In a polycrystalline material, the grain boundaries (GBs) can be effective active sites for catalytic reactions by providing an electrodynamically favorable surface. Previous studies have shown that grain boundary density is related to the catalytic activity of the carbon dioxide reduction reaction, but there is still no convincing evidence that the GBs provide surfaces with enhanced activity for oxygen evolution reaction (OER). Combination of various electrochemical measurements and chemical analysis reveals the GB density at surface of NiFe electrocatalysts directly affects the overall OER. In situ electrochemical microscopy vividly shows that the OER occurs mainly at the GB during overall reaction. It is observed that the reaction determining steps are altered by grain boundary densities and the meaningful work function difference between the inside of grain and GBs exists. High-resolution transmission electron microscopy shows that extremely high index planes are exposed at the GBs, enhancing the oxygen evolution activity. The specific nature of GBs and its effects on the OER demonstrated in this study can be applied to the various polycrystalline electrocatalysts.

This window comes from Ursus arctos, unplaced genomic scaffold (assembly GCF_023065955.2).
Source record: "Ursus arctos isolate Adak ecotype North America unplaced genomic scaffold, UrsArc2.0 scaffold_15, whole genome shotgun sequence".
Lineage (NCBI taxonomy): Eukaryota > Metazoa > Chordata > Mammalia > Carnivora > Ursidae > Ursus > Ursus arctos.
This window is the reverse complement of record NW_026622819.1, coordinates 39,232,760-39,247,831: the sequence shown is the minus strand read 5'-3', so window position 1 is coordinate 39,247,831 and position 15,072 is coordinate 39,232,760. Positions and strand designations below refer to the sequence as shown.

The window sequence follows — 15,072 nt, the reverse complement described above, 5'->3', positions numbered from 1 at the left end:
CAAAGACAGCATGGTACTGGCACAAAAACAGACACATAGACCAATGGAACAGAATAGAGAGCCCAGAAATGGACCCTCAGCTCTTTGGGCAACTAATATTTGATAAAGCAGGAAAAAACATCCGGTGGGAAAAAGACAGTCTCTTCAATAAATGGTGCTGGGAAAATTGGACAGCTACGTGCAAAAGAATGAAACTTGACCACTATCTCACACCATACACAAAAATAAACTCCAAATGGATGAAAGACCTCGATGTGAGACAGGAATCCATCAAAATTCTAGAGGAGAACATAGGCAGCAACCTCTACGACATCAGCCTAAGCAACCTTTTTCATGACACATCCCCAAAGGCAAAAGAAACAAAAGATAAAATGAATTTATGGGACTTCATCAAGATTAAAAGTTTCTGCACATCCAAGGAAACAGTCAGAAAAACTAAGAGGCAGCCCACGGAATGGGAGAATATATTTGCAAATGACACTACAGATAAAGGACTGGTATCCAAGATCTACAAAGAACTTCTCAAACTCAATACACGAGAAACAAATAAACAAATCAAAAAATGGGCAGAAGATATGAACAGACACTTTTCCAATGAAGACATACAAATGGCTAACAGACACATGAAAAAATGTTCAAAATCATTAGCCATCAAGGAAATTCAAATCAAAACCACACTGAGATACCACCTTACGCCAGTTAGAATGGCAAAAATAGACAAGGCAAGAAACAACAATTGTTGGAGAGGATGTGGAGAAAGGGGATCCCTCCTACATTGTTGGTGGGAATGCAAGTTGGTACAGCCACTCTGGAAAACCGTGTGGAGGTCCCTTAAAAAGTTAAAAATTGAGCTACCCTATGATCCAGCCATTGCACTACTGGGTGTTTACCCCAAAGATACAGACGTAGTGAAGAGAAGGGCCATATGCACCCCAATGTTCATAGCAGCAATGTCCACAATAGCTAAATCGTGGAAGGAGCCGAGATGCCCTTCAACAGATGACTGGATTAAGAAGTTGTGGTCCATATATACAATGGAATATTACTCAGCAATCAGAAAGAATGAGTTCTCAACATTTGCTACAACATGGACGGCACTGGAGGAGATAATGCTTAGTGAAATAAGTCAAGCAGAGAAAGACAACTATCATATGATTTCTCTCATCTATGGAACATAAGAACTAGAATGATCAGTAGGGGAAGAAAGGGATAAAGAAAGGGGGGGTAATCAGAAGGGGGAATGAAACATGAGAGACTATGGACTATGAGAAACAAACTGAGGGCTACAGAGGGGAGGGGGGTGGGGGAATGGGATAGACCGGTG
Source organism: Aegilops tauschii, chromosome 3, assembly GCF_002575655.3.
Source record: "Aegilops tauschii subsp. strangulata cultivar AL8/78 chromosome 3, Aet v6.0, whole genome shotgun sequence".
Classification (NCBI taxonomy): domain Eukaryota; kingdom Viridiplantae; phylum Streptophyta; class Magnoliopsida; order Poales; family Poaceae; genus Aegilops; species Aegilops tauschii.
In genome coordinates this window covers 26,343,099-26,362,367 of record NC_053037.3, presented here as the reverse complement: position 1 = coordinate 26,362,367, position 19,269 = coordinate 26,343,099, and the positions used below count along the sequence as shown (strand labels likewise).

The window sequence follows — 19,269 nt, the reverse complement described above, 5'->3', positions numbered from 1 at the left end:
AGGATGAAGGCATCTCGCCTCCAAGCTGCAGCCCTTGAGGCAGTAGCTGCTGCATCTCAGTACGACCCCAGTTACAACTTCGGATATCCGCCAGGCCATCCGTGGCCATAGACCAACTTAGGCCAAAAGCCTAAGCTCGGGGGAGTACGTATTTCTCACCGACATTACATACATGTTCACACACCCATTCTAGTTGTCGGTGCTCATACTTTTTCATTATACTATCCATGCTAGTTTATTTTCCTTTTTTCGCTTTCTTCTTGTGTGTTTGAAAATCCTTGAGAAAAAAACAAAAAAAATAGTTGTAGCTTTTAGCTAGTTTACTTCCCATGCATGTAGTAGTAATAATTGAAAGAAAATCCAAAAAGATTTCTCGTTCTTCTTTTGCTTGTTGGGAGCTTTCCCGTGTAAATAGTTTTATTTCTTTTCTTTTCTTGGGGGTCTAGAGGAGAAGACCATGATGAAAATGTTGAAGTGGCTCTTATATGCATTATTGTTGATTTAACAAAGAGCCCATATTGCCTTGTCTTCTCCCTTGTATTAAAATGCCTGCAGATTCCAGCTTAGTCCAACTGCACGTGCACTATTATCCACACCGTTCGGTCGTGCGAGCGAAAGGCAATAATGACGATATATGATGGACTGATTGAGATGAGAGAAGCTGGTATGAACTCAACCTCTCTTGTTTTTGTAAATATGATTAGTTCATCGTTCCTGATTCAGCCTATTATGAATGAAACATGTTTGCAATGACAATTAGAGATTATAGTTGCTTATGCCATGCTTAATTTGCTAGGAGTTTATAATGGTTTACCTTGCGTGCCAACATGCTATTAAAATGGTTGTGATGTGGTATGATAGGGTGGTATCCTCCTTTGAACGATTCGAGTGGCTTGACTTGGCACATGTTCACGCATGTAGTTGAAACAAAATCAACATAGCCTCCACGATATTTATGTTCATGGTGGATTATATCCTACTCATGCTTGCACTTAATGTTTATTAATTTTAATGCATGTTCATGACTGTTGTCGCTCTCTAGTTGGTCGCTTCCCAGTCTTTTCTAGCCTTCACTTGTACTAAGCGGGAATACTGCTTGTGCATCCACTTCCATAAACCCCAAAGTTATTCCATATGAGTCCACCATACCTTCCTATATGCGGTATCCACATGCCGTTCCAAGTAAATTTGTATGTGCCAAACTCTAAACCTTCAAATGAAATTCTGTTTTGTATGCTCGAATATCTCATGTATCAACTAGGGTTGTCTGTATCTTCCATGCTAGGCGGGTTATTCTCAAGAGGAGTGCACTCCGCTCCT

Bibliographical noteFunding Information:
H.K.P. and H.S.A. contributed equally to this work. This research was supported by the Future Material Discovery Program (Grant No. 2018M3D1A1058793), Basic Research Laboratory of the National Research Foundation of Korea (NRF) funded by the Ministry of Science and Information & Communication Technology (ICT) (MSIT), Korean government (2018R1A4A1022647), the NRF grant funded by the MSIT (2019M3E6A1103818), Basic Science Research Program through the NRF funded by MSIT (2017R1A2B3009135), and Institute of Engineering Research at the Seoul National University. C.‐H.L. acknowledges the support from the Korea University ‐ Korea Institute of Science and Technology (KU‐KIST) school project.
© 2020 Wiley-VCH GmbH
- NiFe alloys
- grain boundaries
- in situ electrochemical microscopy
- oxygen evolution reaction
ASJC Scopus subject areas
- General Chemistry
- General Materials Science